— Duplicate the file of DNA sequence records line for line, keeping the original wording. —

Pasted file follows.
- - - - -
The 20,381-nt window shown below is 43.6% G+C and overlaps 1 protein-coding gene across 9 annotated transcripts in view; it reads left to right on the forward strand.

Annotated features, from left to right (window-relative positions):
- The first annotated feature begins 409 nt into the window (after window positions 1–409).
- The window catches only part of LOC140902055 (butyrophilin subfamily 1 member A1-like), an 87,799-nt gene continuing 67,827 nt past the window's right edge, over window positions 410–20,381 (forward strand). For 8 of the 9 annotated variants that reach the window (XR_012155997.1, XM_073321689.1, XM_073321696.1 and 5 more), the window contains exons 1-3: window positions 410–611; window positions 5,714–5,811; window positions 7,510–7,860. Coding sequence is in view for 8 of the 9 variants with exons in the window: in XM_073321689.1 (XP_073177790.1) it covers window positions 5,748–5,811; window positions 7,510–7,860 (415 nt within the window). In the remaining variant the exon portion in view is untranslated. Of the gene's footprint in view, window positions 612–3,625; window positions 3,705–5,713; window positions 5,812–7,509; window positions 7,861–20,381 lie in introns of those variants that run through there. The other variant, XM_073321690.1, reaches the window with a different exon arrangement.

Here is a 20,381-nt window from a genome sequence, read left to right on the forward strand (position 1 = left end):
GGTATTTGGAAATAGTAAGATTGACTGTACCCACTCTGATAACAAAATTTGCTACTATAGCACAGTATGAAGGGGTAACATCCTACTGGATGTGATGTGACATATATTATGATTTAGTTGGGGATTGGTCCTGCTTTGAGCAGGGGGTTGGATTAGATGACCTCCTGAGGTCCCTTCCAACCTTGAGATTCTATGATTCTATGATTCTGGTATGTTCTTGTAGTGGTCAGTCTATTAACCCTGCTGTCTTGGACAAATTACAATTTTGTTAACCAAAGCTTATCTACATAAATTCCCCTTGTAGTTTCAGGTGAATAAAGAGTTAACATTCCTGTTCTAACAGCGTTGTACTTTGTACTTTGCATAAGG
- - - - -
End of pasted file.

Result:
The 20,381-nt window shown below is 43.6% G+C and overlaps 1 protein-coding gene across 9 annotated transcripts in view; it reads left to right on the forward strand.

Annotated features, from left to right (window-relative positions):
- The first annotated feature begins 409 nt into the window (after window positions 1–409).
- The window catches only part of LOC140902055 (butyrophilin subfamily 1 member A1-like), an 87,799-nt gene continuing 67,827 nt past the window's right edge, over window positions 410–20,381 (forward strand). For 8 of the 9 annotated variants that reach the window (XR_012155997.1, XM_073321689.1, XM_073321696.1 and 5 more), the window contains exons 1-3: window positions 410–611; window positions 5,714–5,811; window positions 7,510–7,860. Coding sequence is in view for 8 of the 9 variants with exons in the window: in XM_073321689.1 (XP_073177790.1) it covers window positions 5,748–5,811; window positions 7,510–7,860 (415 nt within the window). In the remaining variant the exon portion in view is untranslated. Of the gene's footprint in view, window positions 612–3,625; window positions 3,705–5,713; window positions 5,812–7,509; window positions 7,861–20,381 lie in introns of those variants that run through there. The other variant, XM_073321690.1, reaches the window with a different exon arrangement.

Here is a 20,381-nt window from a genome sequence, read left to right on the forward strand (position 1 = left end):
GGTATTTGGAAATAGTAAGATTGACTGTACCCACTCTGATAACAAAATTTGCTACTATAGCACAGTATGAAGGGGTAACATCCTACTGGATGTGATGTGACATATATTATGATTTAGTTGGGGATTGGTCCTGCTTTGAGCAGGGGGTTGGATTAGATGACCTCCTGAGGTCCCTTCCAACCTTGAGATTCTATGATTCTATGATTCTGGTATGTTCTTGTAGTGGTCAGTCTATTAACCCTGCTGTCTTGGACAAATTACAATTTTGTTAACCAAAGCTTATCTACATAAATTCCCCTTGTAGTTTCAGGTGAATAAAGAGTTAACATTCCTGTTCTAACAGCGTTGTACTTTGTACTTTGCATAAGG